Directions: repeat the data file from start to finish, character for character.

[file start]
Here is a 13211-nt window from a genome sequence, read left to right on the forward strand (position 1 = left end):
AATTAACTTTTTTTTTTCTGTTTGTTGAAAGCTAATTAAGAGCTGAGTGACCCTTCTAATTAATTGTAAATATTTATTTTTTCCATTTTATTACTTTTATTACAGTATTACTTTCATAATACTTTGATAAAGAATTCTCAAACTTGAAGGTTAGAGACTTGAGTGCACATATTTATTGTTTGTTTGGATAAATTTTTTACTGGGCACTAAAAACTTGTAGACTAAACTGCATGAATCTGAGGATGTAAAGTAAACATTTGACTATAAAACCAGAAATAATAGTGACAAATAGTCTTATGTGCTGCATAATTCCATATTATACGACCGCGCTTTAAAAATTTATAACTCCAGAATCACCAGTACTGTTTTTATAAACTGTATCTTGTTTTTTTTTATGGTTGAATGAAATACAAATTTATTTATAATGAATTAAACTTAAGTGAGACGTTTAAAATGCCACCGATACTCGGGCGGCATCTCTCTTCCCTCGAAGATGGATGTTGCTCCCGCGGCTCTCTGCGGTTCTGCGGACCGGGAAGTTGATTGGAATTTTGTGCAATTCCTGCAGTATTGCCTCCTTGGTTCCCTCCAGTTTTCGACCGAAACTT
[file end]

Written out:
Here is a 13211-nt window from a genome sequence, read left to right on the forward strand (position 1 = left end):
AATTAACTTTTTTTTTTCTGTTTGTTGAAAGCTAATTAAGAGCTGAGTGACCCTTCTAATTAATTGTAAATATTTATTTTTTCCATTTTATTACTTTTATTACAGTATTACTTTCATAATACTTTGATAAAGAATTCTCAAACTTGAAGGTTAGAGACTTGAGTGCACATATTTATTGTTTGTTTGGATAAATTTTTTACTGGGCACTAAAAACTTGTAGACTAAACTGCATGAATCTGAGGATGTAAAGTAAACATTTGACTATAAAACCAGAAATAATAGTGACAAATAGTCTTATGTGCTGCATAATTCCATATTATACGACCGCGCTTTAAAAATTTATAACTCCAGAATCACCAGTACTGTTTTTATAAACTGTATCTTGTTTTTTTTTATGGTTGAATGAAATACAAATTTATTTATAATGAATTAAACTTAAGTGAGACGTTTAAAATGCCACCGATACTCGGGCGGCATCTCTCTTCCCTCGAAGATGGATGTTGCTCCCGCGGCTCTCTGCGGTTCTGCGGACCGGGAAGTTGATTGGAATTTTGTGCAATTCCTGCAGTATTGCCTCCTTGGTTCCCTCCAGTTTTCGACCGAAACTT